Asian central banks have been taking aggressive and creative actions to support their economies. Policy rate cuts and enhancing liquidity in their interbank markets are the basic measures adopted by most, if not all, of the central banks around the region.
Here are examples of measures taken and selected countries that have adopted these measures:
- Purchasing government debt: Indonesia, Japan, Korea, Philippines, Thailand
- Purchasing corporate debt: India, Japan, Korea, Thailand
- Measures or facilities to promote lending to small and medium-sized enterprises (SMEs): India, Korea, Philippines, Singapore, Thailand
- Loan forbearance or relaxed provisioning requirement: China, Malaysia, Philippines
Asian central banks are able to adopt such a broad range of measures partly due to the ultra-loose monetary policy in developed markets. Hence, they can focus on supporting their economies instead of defending against capital outflows. We expect many of these provisional measures to be extended to the end of the year, or until their economies are in a sustainable recovery. Room for rate cuts is probably more limited, given that real yields in most Asian markets are already quite low, and the current problem is liquidity instead of borrowing costs.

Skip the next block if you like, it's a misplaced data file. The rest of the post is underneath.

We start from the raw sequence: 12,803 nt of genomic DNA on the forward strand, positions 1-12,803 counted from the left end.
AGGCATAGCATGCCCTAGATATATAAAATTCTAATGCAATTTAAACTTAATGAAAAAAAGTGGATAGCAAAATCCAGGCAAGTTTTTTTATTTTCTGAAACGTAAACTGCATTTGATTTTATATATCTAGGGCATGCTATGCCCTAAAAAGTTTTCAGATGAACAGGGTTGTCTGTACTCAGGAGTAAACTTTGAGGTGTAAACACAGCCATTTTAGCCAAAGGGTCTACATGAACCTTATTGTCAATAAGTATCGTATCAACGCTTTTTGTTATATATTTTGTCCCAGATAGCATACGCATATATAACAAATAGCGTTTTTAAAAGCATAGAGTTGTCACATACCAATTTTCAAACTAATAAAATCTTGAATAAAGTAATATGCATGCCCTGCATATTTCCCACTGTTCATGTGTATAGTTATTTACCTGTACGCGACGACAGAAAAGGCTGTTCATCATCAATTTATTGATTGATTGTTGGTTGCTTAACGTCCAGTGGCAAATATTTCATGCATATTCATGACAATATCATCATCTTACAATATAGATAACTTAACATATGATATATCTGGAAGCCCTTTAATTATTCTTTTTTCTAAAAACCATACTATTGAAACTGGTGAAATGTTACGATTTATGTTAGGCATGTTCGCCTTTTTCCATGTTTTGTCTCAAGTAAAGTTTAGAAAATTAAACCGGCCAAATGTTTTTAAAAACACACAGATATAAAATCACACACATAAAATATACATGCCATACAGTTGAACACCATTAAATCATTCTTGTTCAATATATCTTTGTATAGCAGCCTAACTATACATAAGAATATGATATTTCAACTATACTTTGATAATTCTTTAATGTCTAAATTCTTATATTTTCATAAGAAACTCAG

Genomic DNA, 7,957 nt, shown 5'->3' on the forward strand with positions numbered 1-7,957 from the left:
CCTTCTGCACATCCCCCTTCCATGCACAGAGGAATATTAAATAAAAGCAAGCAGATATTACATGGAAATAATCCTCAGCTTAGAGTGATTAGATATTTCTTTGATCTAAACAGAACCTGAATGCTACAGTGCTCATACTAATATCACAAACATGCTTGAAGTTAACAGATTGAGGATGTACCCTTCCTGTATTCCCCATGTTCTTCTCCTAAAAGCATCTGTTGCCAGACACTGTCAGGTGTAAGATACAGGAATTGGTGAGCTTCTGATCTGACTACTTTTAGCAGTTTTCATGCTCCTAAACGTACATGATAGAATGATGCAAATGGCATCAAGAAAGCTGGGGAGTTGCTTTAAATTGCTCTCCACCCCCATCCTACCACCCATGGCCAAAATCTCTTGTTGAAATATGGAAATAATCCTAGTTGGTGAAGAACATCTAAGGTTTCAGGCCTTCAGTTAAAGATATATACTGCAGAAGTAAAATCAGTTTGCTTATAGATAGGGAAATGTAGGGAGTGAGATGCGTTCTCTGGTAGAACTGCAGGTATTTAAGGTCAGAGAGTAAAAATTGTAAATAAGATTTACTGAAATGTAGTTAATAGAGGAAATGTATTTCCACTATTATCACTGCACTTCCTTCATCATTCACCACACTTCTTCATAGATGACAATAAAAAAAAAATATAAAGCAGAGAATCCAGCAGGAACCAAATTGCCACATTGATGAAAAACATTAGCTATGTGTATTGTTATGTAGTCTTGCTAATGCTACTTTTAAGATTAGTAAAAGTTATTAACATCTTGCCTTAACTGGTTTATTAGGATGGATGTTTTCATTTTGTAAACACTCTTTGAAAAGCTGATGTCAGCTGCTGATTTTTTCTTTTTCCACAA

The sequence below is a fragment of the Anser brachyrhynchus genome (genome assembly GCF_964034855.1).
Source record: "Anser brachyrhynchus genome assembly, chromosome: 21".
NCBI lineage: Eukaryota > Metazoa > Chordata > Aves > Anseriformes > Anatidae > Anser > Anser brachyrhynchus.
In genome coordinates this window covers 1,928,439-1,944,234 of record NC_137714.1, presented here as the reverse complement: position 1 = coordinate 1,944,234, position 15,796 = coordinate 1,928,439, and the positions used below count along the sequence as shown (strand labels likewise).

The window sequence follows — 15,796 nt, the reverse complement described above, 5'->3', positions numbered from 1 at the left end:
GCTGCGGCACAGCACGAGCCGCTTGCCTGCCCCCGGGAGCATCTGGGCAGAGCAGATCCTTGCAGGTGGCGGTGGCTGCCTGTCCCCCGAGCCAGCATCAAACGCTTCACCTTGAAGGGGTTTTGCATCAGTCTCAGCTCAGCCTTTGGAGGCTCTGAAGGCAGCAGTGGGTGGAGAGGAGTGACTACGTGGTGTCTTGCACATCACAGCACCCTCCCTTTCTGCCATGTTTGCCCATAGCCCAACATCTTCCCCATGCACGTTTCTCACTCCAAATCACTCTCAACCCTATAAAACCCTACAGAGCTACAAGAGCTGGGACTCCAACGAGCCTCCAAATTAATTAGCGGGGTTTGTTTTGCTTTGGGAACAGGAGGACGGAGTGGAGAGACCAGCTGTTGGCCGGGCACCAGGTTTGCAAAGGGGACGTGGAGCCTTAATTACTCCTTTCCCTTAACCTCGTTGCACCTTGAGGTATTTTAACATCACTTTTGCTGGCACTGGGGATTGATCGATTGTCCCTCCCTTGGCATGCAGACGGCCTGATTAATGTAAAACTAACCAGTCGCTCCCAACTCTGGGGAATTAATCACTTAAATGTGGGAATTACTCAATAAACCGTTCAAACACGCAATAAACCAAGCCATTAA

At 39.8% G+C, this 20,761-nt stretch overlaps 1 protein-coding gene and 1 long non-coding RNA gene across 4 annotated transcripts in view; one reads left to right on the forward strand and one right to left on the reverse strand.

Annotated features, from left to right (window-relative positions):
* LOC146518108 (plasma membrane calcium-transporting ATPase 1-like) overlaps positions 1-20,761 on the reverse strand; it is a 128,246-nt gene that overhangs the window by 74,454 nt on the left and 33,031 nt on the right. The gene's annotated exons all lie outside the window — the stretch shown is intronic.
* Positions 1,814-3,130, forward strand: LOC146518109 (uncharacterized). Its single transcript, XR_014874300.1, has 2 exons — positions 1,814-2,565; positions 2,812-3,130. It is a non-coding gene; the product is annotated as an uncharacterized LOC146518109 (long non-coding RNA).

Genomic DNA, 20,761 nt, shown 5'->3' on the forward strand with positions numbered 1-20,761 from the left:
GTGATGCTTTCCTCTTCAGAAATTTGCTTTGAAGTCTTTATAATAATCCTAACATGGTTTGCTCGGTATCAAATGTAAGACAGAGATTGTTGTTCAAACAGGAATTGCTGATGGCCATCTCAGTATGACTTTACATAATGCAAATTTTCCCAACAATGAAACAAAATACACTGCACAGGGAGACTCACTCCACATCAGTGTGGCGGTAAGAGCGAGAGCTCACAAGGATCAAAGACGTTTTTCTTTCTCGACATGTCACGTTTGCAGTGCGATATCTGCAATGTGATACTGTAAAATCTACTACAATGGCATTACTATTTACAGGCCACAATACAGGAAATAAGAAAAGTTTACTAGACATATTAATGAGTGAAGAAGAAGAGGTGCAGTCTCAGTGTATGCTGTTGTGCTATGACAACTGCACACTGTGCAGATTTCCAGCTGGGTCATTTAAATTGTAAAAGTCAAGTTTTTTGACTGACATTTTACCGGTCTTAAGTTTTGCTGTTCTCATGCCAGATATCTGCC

Exhibit 1: Real yields already low in most Asian markets
Unconventional monetary policies in Asia, especially asset purchases by central banks, would help to support both government and corporate debt in the region. Although we expect these measures to be withdrawn quicker than the developed market central banks, once the pandemic is contained, the search for income in a zero yield environment should support Asian fixed income in the medium to long term. Moreover, a global recovery would also be positive for risk appetite, prompting a weaker U.S. dollar and capital inflows into the region.